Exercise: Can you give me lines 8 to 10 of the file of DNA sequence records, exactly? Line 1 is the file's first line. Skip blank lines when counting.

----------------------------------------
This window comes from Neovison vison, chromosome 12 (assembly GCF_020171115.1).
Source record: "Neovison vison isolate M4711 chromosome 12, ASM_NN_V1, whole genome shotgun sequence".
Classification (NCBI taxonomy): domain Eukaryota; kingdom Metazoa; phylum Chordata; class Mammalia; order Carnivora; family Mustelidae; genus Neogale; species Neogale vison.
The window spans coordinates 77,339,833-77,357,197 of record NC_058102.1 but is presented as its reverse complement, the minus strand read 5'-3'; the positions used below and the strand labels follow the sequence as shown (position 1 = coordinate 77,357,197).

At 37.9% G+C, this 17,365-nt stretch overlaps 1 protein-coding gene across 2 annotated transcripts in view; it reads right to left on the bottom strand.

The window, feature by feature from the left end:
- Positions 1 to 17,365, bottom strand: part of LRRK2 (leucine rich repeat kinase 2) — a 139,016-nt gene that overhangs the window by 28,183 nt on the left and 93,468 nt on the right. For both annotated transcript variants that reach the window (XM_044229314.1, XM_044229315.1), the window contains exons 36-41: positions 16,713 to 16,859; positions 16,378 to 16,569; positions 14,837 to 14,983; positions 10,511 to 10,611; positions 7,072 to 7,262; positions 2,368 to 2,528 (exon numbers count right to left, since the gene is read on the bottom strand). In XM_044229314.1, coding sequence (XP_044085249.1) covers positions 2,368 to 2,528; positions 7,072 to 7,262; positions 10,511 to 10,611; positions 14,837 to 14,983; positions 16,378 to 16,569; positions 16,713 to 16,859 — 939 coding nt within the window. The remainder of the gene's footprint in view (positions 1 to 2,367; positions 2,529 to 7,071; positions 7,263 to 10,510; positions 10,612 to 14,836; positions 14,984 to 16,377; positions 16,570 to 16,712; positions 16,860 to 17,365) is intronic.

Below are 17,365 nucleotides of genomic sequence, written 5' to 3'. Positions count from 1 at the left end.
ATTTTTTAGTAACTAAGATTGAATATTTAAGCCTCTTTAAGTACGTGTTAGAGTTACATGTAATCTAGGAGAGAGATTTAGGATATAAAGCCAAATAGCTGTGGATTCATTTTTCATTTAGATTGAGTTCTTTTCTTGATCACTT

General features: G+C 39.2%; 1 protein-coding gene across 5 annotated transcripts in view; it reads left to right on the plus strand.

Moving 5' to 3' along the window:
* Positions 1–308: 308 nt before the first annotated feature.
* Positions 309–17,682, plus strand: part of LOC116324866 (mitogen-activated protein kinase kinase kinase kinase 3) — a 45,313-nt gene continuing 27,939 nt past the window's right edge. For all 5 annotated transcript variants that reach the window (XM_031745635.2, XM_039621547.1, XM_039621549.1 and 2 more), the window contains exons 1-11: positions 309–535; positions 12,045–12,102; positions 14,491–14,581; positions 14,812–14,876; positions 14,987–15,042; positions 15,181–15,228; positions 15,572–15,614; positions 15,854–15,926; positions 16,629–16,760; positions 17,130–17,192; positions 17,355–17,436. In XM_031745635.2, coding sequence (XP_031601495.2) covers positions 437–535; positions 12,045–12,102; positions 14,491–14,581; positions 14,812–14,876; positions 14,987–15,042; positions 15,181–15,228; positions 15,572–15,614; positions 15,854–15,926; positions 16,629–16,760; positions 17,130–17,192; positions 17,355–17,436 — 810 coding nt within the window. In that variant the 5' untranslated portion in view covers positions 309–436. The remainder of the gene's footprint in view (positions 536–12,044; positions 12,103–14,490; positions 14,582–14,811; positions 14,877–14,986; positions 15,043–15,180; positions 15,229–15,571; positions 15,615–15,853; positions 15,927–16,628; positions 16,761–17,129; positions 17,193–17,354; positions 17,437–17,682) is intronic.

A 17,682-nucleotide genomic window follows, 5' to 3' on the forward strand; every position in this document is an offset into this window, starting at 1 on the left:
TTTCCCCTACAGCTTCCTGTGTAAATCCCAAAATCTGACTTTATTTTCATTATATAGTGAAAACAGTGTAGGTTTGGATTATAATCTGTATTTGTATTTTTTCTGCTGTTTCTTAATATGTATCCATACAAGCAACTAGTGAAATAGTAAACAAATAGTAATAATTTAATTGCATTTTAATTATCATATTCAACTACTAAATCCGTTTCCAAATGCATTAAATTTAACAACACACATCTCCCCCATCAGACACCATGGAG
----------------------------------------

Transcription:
Below are 17,365 nucleotides of genomic sequence, written 5' to 3'. Positions count from 1 at the left end.
ATTTTTTAGTAACTAAGATTGAATATTTAAGCCTCTTTAAGTACGTGTTAGAGTTACATGTAATCTAGGAGAGAGATTTAGGATATAAAGCCAAATAGCTGTGGATTCATTTTTCATTTAGATTGAGTTCTTTTCTTGATCACTT

General features: G+C 39.2%; 1 protein-coding gene across 5 annotated transcripts in view; it reads left to right on the plus strand.